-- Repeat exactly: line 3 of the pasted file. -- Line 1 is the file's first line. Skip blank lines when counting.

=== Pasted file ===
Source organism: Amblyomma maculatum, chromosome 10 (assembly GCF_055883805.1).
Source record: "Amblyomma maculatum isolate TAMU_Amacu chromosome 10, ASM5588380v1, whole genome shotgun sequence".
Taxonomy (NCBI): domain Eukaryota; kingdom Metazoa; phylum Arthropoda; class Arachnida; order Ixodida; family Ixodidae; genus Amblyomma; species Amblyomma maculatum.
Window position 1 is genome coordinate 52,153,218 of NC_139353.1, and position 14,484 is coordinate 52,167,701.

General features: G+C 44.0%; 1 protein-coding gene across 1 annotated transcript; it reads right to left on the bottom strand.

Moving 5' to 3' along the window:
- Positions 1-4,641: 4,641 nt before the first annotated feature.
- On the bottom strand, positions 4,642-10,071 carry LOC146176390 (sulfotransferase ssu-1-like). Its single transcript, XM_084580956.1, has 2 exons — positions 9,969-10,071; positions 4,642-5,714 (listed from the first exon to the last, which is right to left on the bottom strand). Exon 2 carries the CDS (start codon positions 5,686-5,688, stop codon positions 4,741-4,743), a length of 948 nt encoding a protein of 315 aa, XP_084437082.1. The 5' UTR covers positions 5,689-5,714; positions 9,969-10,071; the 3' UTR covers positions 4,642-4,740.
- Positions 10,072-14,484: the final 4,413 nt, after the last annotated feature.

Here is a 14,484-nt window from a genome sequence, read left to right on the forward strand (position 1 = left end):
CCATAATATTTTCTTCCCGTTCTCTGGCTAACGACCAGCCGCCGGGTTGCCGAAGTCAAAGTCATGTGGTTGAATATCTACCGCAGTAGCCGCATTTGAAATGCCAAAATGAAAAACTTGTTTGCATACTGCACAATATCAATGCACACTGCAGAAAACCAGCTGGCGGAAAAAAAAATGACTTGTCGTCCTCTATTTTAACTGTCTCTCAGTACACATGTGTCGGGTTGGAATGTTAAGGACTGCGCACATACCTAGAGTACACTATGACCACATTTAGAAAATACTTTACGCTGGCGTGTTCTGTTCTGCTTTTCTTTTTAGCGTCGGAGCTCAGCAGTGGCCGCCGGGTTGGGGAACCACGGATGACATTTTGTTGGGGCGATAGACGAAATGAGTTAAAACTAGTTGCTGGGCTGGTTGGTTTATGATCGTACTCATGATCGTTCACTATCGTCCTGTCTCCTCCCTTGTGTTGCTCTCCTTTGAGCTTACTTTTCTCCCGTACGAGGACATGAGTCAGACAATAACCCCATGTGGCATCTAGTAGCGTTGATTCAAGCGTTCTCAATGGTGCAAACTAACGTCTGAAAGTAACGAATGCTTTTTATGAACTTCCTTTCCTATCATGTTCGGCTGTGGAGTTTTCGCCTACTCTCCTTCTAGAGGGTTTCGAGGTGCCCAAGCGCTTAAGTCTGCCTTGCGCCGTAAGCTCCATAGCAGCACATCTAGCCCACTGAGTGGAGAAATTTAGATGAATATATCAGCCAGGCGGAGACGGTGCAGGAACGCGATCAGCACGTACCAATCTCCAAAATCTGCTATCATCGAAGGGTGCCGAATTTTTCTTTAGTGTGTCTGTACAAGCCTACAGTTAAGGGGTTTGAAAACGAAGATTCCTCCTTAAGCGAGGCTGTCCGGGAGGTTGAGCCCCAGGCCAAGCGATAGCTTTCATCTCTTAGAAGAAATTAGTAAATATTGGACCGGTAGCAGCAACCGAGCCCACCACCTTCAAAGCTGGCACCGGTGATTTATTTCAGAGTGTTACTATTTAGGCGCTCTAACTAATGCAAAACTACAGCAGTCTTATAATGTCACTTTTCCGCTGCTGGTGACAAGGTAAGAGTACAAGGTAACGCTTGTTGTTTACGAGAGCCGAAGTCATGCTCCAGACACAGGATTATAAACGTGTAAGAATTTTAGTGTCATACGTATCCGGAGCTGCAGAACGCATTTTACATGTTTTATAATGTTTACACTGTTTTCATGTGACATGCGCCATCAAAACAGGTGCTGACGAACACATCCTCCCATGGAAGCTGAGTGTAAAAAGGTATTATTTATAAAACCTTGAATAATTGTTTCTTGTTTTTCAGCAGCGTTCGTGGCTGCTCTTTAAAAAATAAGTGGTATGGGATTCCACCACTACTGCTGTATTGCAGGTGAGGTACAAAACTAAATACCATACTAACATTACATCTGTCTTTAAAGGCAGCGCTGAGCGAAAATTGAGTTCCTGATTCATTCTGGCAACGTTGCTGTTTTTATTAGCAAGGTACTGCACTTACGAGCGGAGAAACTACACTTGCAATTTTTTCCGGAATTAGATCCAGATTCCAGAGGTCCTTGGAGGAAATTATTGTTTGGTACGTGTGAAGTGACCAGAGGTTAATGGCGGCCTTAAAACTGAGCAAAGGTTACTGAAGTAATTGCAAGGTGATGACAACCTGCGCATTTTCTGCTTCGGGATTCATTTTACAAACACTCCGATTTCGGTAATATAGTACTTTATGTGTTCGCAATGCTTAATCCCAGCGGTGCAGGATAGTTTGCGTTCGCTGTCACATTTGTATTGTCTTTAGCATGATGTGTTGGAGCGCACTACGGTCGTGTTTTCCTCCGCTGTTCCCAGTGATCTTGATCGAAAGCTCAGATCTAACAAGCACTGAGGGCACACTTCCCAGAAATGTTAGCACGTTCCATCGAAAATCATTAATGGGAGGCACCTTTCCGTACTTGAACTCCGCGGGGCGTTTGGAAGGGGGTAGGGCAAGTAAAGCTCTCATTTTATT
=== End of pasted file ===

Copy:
Taxonomy (NCBI): domain Eukaryota; kingdom Metazoa; phylum Arthropoda; class Arachnida; order Ixodida; family Ixodidae; genus Amblyomma; species Amblyomma maculatum.